For nearly 10 years, I’ve thought of myself (in professional terms) as an executive vice president and chief marketing officer. Before that, I thought of myself as a general manager or a managing director. I thought of myself that way because those are, and were my formal roles. It wasn’t until I was preparing to interview Suzette Blakemore, co-author of FranklinCovey’s recent book, Project Management for the Unofficial Project Manager that I realized all I really am is a project manager. This is not a demotion, just a piercing and accurate description of my job.
I’m not depressed by that – but it was sobering. It made me look at, and approach, what I do with a different, project-oriented, mindset. Everything I do, and am responsible for, at its core is essentially a project. I often have 20+ of them running concurrently with different deadlines, varying levels of impact and importance and most of all, numerous people involved in them. Each person brings their particular experience, career goals, personality traits, confidences and insecurities and ideas about how something or some process should function.
That’s the big variable, not the process, but the people. In fact – people are the biggest cause for a project succeeding or failing, and that’s FranklinCovey’s unique point of view on project management: People + Process = Successful Project Management.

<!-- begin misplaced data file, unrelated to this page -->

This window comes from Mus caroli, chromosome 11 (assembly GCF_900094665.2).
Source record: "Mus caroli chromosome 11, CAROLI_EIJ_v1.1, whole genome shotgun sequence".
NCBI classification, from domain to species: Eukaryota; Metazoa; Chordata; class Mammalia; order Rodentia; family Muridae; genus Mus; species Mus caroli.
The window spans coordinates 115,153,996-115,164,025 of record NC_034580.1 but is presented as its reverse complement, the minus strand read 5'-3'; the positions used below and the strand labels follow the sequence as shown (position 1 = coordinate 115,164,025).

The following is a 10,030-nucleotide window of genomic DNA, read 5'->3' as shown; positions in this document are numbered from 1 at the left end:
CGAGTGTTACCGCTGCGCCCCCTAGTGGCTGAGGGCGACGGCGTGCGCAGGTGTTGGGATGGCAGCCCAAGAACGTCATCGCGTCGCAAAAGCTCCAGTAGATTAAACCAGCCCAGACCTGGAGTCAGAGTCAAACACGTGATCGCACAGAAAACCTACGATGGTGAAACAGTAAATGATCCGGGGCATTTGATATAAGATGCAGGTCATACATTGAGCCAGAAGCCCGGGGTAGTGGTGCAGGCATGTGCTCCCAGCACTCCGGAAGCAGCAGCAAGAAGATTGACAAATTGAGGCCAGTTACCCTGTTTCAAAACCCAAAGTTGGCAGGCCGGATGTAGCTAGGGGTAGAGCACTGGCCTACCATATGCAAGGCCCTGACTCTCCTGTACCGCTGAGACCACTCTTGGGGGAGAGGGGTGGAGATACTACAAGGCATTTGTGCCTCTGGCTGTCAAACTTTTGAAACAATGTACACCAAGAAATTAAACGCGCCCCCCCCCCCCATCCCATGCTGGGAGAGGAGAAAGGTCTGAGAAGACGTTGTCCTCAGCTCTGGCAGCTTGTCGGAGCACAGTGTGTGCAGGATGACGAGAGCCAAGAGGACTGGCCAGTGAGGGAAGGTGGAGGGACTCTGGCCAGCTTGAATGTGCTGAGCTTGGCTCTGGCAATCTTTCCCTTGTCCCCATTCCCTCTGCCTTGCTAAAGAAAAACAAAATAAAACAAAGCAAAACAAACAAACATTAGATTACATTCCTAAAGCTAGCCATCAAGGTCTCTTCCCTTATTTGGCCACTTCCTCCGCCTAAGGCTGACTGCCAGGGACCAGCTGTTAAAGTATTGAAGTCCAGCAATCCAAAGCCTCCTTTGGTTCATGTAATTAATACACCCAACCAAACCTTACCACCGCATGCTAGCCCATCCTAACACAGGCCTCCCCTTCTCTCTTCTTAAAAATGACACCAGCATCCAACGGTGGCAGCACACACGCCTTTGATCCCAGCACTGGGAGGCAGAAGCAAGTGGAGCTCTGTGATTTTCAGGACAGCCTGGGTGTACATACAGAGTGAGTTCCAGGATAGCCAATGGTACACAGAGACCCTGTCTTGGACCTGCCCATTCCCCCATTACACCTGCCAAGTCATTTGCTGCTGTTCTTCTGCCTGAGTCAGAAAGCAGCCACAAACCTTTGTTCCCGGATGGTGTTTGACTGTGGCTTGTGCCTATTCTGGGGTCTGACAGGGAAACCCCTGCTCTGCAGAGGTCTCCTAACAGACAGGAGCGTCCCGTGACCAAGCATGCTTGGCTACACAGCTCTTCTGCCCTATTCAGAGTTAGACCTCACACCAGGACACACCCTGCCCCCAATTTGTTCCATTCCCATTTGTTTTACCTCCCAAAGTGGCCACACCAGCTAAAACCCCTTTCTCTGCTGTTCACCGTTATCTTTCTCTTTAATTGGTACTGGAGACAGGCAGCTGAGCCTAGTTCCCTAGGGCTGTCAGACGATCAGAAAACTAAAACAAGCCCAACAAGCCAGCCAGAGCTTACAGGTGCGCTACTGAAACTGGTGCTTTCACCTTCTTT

It goes almost without saying, a process is essential. It is part of the equation for success after all. But you can put the right people into the wrong process and the project will still get done, to an extent. Your people will spend their time (and talents) to overcome the obstacles created by a poor process. On the other hand, if you put the wrong people into the wrong process or even the right process for that matter, there is no guarantee they will succeed. I would even argue it’s a leadership failure no matter the outcome.
So who are the ‘right people’? They are self-aware and mature. They are interdependent and understand how to work with other people. They have abundant mentalities and don’t hoard knowledge or resources. They have confidence in their own skills, but at the same time have a sincere desire to help others, even if it means other people get the credit.
Where do we find the ‘right people’? You can hire them, but they are rare, and even then it’s no guarantee they will thrive in your unique culture. The only sure-fire way to get the right people is to develop them. That’s our job as leaders, to unleash the talent of those we lead and to achieve results with and through them.
Nothing in your organization, not your cash, your equipment, your strategy, distribution or brand is as valuable as a highly trusted, competent, and aligned team that is crystal clear on what success looks like.
That’s the real value and legacy of leadership; people. This doesn’t absolve us from influencing the process. People and process aren’t mutually exclusive. They are part of the same equation. But it helps us allocate our limited time and resources on what’s most important—our people.
How are you leading and developing your people? Are you leading by example, modeling the behavior you want them to exhibit? Are you having difficult conversations, summoning the courage to take on the undiscussable? Are you aligning the passion and talent of your people with their roles? Are you spending as much, if not more, time on developing them for the task as you are designing the process to execute the task?
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